The Face of the Virgin and the Angelic ...
The Face of the Virgin and the Angelic Self-Portrait
Florence’s Basilica of the Most Holy Annunciation was founded in 1250 by the original seven members of the Servite Order. It was long a well-frequented center of pilgrimage, thanks to a fresco “painted by an angel” that adorned its walls. To this day, newlyweds from all over Tuscany come to lay their bridal bouquets before it. Legend has it that in 1252 one of the Servites undertook to decorate the basilica with an Annunciation. Yet his completed work failed to convey the beauty of the Virgin’s face. The pious artist was in despair. But one day, having fallen asleep over his work, he awoke to discover that the face of Mary had been wonderfully depicted while he slept. The good people of Florence immediately attributed it to the hand of an angel. And indeed, the exquisite quality of the faces in this work far surpasses the workaday technique of the rest of the painting—though the apparition of this lovely visage was perhaps not quite so miraculous. For other sources recount it was actually around 1430 that a monk by the name of Bartolomeo was unable to achieve a portrait sufficiently worthy of the Virgin in his Annunciation. While he slept, his friends went to the nearby Convent of San Marco in search of a young painter-monk nicknamed Fra Angelico, who came during the night to paint the face of Mary and, as a personal hallmark, lent his own traits to the face of the angel Gabriel. When Bartolomeo awoke to find his completed fresco and asked who had wrought such a miracle, his friends quite truthfully replied: “É un intervento miracoloso del Angelico!” With that, good Bartolomeo spread the news throughout the city that an angel had come to paint the face of Mary. This portrait became the object of universal veneration and thousands of copies were made. All the great and the good, including the pope himself, wished to own one as an aid to their private devotions. This month, Magnificat’s front cover shows one of these copies, perhaps by Luca Signorelli, probably the most beautiful one.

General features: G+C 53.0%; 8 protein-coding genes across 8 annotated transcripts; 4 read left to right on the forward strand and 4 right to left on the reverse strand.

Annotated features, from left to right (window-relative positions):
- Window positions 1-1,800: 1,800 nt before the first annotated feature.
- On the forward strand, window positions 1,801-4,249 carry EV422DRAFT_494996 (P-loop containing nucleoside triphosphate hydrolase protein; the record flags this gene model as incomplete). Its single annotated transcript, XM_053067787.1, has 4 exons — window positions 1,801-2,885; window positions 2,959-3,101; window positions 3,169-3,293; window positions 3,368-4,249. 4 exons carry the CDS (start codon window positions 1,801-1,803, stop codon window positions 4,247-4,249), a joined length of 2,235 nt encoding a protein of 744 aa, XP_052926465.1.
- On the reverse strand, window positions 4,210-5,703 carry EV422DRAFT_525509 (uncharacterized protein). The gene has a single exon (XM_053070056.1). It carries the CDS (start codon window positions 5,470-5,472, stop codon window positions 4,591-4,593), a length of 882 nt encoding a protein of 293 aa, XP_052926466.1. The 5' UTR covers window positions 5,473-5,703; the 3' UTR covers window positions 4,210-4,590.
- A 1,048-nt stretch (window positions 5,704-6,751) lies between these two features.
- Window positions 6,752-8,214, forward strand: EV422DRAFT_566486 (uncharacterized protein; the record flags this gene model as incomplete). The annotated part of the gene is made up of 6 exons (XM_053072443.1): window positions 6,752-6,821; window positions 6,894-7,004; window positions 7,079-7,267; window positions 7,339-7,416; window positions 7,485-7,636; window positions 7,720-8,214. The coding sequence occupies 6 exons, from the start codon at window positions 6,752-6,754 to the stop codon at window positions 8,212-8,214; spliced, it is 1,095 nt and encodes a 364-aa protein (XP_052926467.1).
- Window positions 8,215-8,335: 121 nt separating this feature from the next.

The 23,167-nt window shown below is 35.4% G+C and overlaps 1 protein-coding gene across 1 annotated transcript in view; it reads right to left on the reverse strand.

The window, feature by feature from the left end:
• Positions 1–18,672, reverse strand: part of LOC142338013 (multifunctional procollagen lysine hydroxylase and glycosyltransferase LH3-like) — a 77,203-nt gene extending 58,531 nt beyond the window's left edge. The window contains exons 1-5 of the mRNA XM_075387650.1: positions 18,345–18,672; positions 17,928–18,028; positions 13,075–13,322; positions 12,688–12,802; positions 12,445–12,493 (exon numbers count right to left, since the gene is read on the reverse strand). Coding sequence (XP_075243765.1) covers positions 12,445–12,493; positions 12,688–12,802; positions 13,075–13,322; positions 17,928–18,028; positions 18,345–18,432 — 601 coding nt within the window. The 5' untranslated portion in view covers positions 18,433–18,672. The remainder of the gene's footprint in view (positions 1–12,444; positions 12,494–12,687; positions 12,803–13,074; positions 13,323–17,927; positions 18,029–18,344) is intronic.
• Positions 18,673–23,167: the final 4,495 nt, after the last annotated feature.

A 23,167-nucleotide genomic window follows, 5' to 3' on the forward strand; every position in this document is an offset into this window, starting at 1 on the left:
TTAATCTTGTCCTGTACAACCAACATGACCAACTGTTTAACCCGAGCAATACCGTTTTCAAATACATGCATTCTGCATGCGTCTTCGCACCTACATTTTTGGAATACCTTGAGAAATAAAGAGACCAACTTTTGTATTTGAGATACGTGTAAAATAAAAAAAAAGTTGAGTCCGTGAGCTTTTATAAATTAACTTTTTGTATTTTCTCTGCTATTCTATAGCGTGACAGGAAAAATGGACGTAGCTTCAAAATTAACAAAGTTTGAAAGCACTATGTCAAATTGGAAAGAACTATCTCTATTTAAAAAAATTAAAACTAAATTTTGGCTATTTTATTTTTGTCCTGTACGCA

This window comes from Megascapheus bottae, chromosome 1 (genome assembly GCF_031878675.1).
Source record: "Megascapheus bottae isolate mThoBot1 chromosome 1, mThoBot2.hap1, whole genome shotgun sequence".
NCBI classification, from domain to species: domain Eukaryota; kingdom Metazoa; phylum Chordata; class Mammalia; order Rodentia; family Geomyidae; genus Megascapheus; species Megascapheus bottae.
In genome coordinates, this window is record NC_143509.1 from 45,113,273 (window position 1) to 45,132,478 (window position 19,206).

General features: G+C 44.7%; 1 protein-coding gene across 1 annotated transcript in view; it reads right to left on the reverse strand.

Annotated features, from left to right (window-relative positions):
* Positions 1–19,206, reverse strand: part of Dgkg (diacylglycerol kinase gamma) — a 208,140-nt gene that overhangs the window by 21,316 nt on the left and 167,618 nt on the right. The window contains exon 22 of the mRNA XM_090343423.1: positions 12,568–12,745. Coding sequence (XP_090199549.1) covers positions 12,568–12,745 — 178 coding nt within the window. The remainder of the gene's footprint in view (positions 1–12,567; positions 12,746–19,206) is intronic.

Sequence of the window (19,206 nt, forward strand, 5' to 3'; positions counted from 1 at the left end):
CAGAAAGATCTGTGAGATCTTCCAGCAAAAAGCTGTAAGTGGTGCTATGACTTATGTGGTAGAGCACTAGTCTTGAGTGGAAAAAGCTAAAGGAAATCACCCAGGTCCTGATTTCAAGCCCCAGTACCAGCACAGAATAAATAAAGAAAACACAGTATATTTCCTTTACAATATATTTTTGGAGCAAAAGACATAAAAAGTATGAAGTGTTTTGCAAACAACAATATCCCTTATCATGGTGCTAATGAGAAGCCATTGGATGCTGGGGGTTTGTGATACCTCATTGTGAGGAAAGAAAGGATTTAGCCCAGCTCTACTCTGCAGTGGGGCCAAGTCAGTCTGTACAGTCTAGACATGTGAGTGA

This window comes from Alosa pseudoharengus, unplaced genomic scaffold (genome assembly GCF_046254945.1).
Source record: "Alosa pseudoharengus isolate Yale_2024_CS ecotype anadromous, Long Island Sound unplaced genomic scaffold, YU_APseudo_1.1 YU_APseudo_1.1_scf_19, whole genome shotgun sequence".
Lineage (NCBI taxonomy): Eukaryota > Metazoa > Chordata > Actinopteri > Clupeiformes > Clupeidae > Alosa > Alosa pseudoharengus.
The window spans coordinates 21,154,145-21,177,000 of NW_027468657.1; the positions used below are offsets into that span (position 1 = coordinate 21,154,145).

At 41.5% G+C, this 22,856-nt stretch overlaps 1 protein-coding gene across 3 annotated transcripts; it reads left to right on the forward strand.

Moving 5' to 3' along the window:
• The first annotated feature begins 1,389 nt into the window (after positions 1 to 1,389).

Virgin of the Annunciation, anonymous, Church Saint-Louis-en-L’Île, Chapel of the Sacred Heart, Paris, France. © COARC/ Roger-Viollet.